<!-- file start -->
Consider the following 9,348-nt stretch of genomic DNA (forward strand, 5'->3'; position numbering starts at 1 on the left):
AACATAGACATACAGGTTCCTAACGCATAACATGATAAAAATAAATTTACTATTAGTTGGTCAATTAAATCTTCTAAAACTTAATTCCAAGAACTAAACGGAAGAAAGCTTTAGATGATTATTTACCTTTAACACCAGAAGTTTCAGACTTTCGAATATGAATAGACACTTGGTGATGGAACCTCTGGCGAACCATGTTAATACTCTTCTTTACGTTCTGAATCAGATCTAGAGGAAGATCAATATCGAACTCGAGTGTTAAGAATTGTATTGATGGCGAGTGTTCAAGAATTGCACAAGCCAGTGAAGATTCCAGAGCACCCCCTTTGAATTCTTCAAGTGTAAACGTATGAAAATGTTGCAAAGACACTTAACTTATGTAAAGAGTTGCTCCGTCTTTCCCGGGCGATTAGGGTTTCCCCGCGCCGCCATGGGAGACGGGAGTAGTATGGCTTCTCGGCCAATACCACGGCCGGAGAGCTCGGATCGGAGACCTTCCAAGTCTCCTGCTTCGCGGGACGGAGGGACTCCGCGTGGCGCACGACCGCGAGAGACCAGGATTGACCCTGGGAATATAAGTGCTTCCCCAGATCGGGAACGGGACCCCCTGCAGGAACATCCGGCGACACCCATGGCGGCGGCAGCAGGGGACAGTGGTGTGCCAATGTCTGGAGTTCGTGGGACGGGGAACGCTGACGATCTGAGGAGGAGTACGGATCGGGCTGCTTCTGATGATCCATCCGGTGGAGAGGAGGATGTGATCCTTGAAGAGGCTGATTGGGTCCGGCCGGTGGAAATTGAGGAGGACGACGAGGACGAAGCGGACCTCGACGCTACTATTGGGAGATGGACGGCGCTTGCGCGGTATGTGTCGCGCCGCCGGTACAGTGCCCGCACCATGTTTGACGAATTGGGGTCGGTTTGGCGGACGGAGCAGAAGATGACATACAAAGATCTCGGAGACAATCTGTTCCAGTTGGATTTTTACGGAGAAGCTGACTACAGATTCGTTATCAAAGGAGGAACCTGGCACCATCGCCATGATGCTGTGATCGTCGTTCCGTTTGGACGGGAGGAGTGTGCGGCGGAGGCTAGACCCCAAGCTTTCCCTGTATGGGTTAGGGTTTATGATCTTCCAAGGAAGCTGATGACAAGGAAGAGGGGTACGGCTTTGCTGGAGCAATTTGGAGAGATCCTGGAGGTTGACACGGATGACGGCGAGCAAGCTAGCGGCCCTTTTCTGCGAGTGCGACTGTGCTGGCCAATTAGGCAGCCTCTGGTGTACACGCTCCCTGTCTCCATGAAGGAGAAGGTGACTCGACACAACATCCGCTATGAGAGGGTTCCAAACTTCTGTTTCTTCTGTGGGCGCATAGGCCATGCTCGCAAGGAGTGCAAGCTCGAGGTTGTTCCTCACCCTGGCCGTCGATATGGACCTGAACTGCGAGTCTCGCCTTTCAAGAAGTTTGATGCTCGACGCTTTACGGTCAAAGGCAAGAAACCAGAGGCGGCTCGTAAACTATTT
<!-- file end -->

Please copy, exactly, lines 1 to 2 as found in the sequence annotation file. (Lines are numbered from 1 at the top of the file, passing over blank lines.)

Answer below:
Consider the following 9,348-nt stretch of genomic DNA (forward strand, 5'->3'; position numbering starts at 1 on the left):
AACATAGACATACAGGTTCCTAACGCATAACATGATAAAAATAAATTTACTATTAGTTGGTCAATTAAATCTTCTAAAACTTAATTCCAAGAACTAAACGGAAGAAAGCTTTAGATGATTATTTACCTTTAACACCAGAAGTTTCAGACTTTCGAATATGAATAGACACTTGGTGATGGAACCTCTGGCGAACCATGTTAATACTCTTCTTTACGTTCTGAATCAGATCTAGAGGAAGATCAATATCGAACTCGAGTGTTAAGAATTGTATTGATGGCGAGTGTTCAAGAATTGCACAAGCCAGTGAAGATTCCAGAGCACCCCCTTTGAATTCTTCAAGTGTAAACGTATGAAAATGTTGCAAAGACACTTAACTTATGTAAAGAGTTGCTCCGTCTTTCCCGGGCGATTAGGGTTTCCCCGCGCCGCCATGGGAGACGGGAGTAGTATGGCTTCTCGGCCAATACCACGGCCGGAGAGCTCGGATCGGAGACCTTCCAAGTCTCCTGCTTCGCGGGACGGAGGGACTCCGCGTGGCGCACGACCGCGAGAGACCAGGATTGACCCTGGGAATATAAGTGCTTCCCCAGATCGGGAACGGGACCCCCTGCAGGAACATCCGGCGACACCCATGGCGGCGGCAGCAGGGGACAGTGGTGTGCCAATGTCTGGAGTTCGTGGGACGGGGAACGCTGACGATCTGAGGAGGAGTACGGATCGGGCTGCTTCTGATGATCCATCCGGTGGAGAGGAGGATGTGATCCTTGAAGAGGCTGATTGGGTCCGGCCGGTGGAAATTGAGGAGGACGACGAGGACGAAGCGGACCTCGACGCTACTATTGGGAGATGGACGGCGCTTGCGCGGTATGTGTCGCGCCGCCGGTACAGTGCCCGCACCATGTTTGACGAATTGGGGTCGGTTTGGCGGACGGAGCAGAAGATGACATACAAAGATCTCGGAGACAATCTGTTCCAGTTGGATTTTTACGGAGAAGCTGACTACAGATTCGTTATCAAAGGAGGAACCTGGCACCATCGCCATGATGCTGTGATCGTCGTTCCGTTTGGACGGGAGGAGTGTGCGGCGGAGGCTAGACCCCAAGCTTTCCCTGTATGGGTTAGGGTTTATGATCTTCCAAGGAAGCTGATGACAAGGAAGAGGGGTACGGCTTTGCTGGAGCAATTTGGAGAGATCCTGGAGGTTGACACGGATGACGGCGAGCAAGCTAGCGGCCCTTTTCTGCGAGTGCGACTGTGCTGGCCAATTAGGCAGCCTCTGGTGTACACGCTCCCTGTCTCCATGAAGGAGAAGGTGACTCGACACAACATCCGCTATGAGAGGGTTCCAAACTTCTGTTTCTTCTGTGGGCGCATAGGCCATGCTCGCAAGGAGTGCAAGCTCGAGGTTGTTCCTCACCCTGGCCGTCGATATGGACCTGAACTGCGAGTCTCGCCTTTCAAGAAGTTTGATGCTCGACGCTTTACGGTCAAAGGCAAGAAACCAGAGGCGGCTCGTAAACTATTT